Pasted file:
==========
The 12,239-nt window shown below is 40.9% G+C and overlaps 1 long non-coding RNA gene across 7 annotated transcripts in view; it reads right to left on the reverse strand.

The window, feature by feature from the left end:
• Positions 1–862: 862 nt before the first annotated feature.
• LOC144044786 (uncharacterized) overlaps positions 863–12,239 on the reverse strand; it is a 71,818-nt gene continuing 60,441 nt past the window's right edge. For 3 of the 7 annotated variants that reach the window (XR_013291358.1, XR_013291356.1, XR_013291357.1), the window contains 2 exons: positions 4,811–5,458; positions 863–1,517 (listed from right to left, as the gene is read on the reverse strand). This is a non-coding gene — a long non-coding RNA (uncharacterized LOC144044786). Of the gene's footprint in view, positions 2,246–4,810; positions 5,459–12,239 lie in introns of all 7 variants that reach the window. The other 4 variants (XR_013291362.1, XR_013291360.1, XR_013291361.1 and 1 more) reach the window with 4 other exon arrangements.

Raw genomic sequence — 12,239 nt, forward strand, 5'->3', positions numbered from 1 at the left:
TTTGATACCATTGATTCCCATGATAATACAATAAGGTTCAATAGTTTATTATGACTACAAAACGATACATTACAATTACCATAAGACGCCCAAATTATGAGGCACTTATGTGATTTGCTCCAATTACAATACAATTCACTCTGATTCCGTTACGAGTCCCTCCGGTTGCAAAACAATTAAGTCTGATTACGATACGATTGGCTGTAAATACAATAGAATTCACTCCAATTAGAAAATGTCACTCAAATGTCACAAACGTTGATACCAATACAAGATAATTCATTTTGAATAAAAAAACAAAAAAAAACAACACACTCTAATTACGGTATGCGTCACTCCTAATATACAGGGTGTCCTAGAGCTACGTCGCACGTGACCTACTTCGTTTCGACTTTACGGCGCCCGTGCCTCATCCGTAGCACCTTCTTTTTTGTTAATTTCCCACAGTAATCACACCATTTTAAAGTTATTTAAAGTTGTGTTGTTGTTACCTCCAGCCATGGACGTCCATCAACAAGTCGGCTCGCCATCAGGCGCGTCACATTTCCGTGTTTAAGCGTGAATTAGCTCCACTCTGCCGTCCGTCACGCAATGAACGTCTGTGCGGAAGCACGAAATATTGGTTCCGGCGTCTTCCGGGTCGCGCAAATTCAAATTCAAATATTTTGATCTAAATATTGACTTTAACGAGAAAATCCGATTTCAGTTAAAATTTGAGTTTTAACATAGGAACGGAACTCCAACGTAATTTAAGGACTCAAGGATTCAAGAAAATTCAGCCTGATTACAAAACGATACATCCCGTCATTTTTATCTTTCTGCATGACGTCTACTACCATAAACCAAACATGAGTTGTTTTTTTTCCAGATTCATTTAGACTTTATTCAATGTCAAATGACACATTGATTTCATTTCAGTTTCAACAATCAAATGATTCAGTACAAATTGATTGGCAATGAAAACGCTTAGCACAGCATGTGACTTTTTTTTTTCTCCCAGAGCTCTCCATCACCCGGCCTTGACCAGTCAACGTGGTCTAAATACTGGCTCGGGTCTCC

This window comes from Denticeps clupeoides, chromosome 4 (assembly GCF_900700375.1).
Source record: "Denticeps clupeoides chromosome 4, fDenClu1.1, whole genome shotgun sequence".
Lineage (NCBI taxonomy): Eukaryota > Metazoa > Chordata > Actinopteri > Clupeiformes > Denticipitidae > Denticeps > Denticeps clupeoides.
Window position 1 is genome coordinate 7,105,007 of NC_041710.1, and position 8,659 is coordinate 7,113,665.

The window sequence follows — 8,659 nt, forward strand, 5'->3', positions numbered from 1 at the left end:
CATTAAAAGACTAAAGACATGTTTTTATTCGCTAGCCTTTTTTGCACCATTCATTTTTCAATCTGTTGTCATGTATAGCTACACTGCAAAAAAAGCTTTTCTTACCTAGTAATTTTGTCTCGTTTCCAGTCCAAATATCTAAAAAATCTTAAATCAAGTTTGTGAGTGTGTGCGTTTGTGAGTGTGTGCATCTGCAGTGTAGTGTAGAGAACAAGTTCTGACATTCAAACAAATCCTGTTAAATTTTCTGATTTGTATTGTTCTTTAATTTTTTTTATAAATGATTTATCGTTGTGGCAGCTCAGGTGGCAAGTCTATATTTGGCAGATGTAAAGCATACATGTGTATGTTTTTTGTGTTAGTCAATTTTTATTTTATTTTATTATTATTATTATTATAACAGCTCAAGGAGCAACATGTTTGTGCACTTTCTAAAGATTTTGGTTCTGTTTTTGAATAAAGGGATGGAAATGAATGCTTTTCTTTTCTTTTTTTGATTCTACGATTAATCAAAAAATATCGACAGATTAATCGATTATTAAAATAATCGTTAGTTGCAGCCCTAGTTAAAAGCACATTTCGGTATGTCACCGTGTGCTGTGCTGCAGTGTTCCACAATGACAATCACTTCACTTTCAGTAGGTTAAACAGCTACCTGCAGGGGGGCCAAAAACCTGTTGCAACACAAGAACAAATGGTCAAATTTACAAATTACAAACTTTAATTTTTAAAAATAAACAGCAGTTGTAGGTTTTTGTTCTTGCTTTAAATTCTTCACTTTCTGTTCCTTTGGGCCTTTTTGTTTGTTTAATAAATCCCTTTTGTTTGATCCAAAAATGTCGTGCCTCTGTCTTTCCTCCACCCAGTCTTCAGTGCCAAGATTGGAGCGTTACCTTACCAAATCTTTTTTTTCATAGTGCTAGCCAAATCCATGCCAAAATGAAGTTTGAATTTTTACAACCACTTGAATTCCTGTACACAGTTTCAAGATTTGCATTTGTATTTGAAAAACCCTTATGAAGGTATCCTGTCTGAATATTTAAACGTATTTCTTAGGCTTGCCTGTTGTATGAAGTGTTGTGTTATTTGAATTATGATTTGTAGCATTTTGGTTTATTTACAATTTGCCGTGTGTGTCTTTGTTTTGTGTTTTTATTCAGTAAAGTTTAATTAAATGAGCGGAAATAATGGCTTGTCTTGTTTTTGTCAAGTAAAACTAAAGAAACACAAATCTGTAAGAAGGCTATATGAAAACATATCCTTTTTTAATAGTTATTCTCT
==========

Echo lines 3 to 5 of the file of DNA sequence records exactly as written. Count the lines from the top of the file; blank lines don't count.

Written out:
• Positions 1–862: 862 nt before the first annotated feature.
• LOC144044786 (uncharacterized) overlaps positions 863–12,239 on the reverse strand; it is a 71,818-nt gene continuing 60,441 nt past the window's right edge. For 3 of the 7 annotated variants that reach the window (XR_013291358.1, XR_013291356.1, XR_013291357.1), the window contains 2 exons: positions 4,811–5,458; positions 863–1,517 (listed from right to left, as the gene is read on the reverse strand). This is a non-coding gene — a long non-coding RNA (uncharacterized LOC144044786). Of the gene's footprint in view, positions 2,246–4,810; positions 5,459–12,239 lie in introns of all 7 variants that reach the window. The other 4 variants (XR_013291362.1, XR_013291360.1, XR_013291361.1 and 1 more) reach the window with 4 other exon arrangements.

Raw genomic sequence — 12,239 nt, forward strand, 5'->3', positions numbered from 1 at the left: